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Posts Tagged ‘software’

site: Google Wave – wikipedia
site: About Google Wave – Google

clip: What is Google Wave? – epipho
clip: Google Wave Collaboration Tool – wwwinsanelygreatmac
clip: Google Wave Preview Review “Revolutionise Email”? – mobilephone2003


Yesterday I got my developers ‘sneak peak’ version of the long-promised Google Wave… I have to say that I like it a lot better than wiki for the tasks I’m thinking of using it for.

My first thought is to use this as a curriculum development tool – allowing SME‘s (Subject Matter Experts) and an Instructional Designer (or ID Coordinator) to get together and work synchronously or nonsynchronously on developing courses, units, reading materials, etc.

I can see potential in the future to write the use of this tool into assessments – specially for group work, but also perhaps a way of revising ‘how’ a doument was built (because of the ‘playback’ mode).

Will it kill email? – not convinced, but I can see that it would be a helpful tool in collaborative work. Still won’t be useful for emailing out my Christmas newsletter with pictures of my dogs.

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Article: New Smithsonian site lets teachers and students create short historical movies — eSchool News

Site: Picturing the Thirties — Smithsonian American Art Museum

Tool: Primary Access — University of Virginia

More info on DigitalStorytelling: Educational Uses of Digital Storytelling — University of Houston; Center for Digital Storytelling

Ever been tempted to try out DigitalStorytelling for yourself, but didn’t know where to start (or have a bottomless wallet for resources)?

The Smithsonian and the University of Virginia have teamed together on a project focussing on a Modern History topic (namely the 1930’s), and because the tools and resources are free (hurrah!) this means YOU get to play with it.

Digital Storytelling is a fantastic way to engage students, teachers and just about anyone else who has ever wanted to be the next Ken Burns or Steven Spielberg. There are many different definitions of “digital storytelling,” but in general, all of them revolve around the idea of combining the longstanding art of telling stories with any of a variety of available multimedia tools, including graphics, audio, video animation, and Web publishing.

Digital stories are “mini-movies” created and edited by people like you and your students – using cameras, computers, scanners and their own photo albums. Everyone has a story to tell and new technology means that anyone can create a story that can be shown on a website or in a digital presentation.

Most Digital Stories contain a spoken story supplemented by photographs. Some contain small pieces of video footage and a musical background. Photos can be recently taken as part of the workshop or scanned in from old photo albums. — Digital StorytellingNew South Wales Country Area Program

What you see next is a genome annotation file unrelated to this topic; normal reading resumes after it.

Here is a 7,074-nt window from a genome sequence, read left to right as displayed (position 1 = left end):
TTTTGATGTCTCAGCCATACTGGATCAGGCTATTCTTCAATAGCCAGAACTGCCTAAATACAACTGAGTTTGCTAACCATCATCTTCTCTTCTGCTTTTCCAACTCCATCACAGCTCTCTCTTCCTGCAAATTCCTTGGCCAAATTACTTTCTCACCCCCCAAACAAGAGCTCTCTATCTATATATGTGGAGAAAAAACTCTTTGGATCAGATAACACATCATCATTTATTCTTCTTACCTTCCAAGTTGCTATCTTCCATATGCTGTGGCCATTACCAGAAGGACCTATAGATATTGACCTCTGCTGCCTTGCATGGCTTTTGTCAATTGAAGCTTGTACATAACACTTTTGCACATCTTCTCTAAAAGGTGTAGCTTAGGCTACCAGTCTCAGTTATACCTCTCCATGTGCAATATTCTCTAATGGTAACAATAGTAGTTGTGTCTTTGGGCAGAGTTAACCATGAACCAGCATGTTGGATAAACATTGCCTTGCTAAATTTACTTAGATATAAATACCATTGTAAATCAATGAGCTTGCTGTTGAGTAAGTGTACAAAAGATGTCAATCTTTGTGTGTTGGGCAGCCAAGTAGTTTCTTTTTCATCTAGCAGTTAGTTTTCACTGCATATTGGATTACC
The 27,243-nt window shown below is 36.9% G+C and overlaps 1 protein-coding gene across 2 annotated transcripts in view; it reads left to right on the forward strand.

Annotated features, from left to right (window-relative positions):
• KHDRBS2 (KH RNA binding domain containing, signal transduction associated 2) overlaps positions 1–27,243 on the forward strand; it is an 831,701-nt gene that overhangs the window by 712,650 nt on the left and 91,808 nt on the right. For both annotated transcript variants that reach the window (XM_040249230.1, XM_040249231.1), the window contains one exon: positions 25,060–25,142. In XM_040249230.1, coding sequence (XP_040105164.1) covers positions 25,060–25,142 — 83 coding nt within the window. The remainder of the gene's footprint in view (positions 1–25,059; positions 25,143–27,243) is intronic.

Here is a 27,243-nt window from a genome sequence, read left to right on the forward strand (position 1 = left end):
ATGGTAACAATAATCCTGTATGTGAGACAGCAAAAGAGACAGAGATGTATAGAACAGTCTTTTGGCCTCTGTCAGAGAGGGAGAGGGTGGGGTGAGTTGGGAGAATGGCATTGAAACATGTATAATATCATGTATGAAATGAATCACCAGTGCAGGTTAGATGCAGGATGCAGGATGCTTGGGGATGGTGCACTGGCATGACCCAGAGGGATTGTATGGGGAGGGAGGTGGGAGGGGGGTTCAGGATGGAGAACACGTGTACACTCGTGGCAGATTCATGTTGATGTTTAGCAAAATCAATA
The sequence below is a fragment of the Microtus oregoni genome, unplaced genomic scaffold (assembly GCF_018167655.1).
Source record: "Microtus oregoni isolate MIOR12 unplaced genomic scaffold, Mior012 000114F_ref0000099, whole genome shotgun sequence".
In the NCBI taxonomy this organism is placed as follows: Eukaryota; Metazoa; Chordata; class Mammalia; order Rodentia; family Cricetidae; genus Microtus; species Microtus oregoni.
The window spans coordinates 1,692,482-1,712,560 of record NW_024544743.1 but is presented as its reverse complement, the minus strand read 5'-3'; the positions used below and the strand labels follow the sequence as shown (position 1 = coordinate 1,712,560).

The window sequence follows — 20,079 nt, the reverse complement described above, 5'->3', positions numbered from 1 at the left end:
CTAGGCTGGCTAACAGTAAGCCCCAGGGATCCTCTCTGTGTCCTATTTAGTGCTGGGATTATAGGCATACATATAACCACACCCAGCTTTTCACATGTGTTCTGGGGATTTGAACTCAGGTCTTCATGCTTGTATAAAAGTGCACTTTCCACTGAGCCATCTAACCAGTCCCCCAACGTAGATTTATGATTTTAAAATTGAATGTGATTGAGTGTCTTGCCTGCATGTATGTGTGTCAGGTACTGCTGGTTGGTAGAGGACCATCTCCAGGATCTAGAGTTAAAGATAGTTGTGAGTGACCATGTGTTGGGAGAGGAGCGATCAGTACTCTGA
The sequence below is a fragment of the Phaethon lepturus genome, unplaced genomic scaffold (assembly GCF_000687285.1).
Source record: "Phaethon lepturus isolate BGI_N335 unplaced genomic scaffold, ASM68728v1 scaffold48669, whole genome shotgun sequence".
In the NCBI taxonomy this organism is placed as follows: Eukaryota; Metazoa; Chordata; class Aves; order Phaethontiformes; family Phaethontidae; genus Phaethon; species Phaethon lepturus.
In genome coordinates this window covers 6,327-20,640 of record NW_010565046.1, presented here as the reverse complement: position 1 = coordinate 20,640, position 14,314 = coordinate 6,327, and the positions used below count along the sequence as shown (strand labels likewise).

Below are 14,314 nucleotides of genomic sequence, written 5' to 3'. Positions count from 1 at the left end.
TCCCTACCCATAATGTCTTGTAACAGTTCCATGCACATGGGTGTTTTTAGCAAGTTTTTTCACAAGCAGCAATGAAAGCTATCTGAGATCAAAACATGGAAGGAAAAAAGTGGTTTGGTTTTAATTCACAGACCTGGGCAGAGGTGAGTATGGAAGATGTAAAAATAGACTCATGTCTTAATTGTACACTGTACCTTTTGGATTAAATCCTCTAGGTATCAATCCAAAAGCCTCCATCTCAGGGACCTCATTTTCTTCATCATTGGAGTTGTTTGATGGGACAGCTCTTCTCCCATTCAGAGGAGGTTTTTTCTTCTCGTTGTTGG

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Article: Cloud Computing in Institutions by “cetisli”

‘The term “Cloud Computing” refers to any computing capability that is delivered as a service over the Internet. While there is no authoritatively accredited definition of the concept, one of the most frequently used definitions is the one given by Gartner, who describe cloud computing as “a style of computing where massively scalable IT-related capabilities are provided ‘as a service’ across the Internet to multiple external customers.”’ — Cloud Computing in Institutions

I know this sounds like technobabble but the basics are simple…

1. software comes to you over the internet/server, instead of being downloaded onto your computer.
2. your files are stored over the internet/server, instead of on your computer.
3. this frees up your computer to just needing to run the browser, and email – this allows you to go without a hard drive, like some of the new netbooks, so you can have it cheaper and lighter than ever.

If you are an old computer geek , this might sound a little familiar.

Back in the bad old days before PCs landed on every desk, the world of business (and engineering, and the geek world in general,) used what were called ‘Dumb Terminals‘ linked up to a massive ‘server‘ that, essentially, did all the work and stored all the files.

Do you remember Tron? The big baddy was the Master Control Program (article on MCP & friends). That’s the mainframe server. The original Cloud.

Now – if you use Gmail and Google Docs (for example) you are using Cloud Apps. The software exists only online, you access it online, and your emails and docs are saved on huge banks of servers taken care of by Google staff (in this case).

This blog is also in The Cloud. I don’t have a copy of it anywhere. WordPress give me access to the software I need to make it look pretty, and they host it. I don’t have a copy on a computer, but I can access it from any computer, with a login.

This is working in a fluid way. You are not tied to one computer. You can be anywhere, but you are right there, accessible.

Questions:
– what does this mean for books? think about the Project Gutenburg, if a text of the book is available online and a student can’t just accidently leave it at home if the class is reading the e-text.
– what does this mean for project documents? think about Google Docs, groups of students can work collaboratively on projects from the library, from home, on a weekend after a sporting event.
– could teachers use the Cloud to discuss students that might need more attention? Take a look at Google Wave and think about its use for teaching staff.

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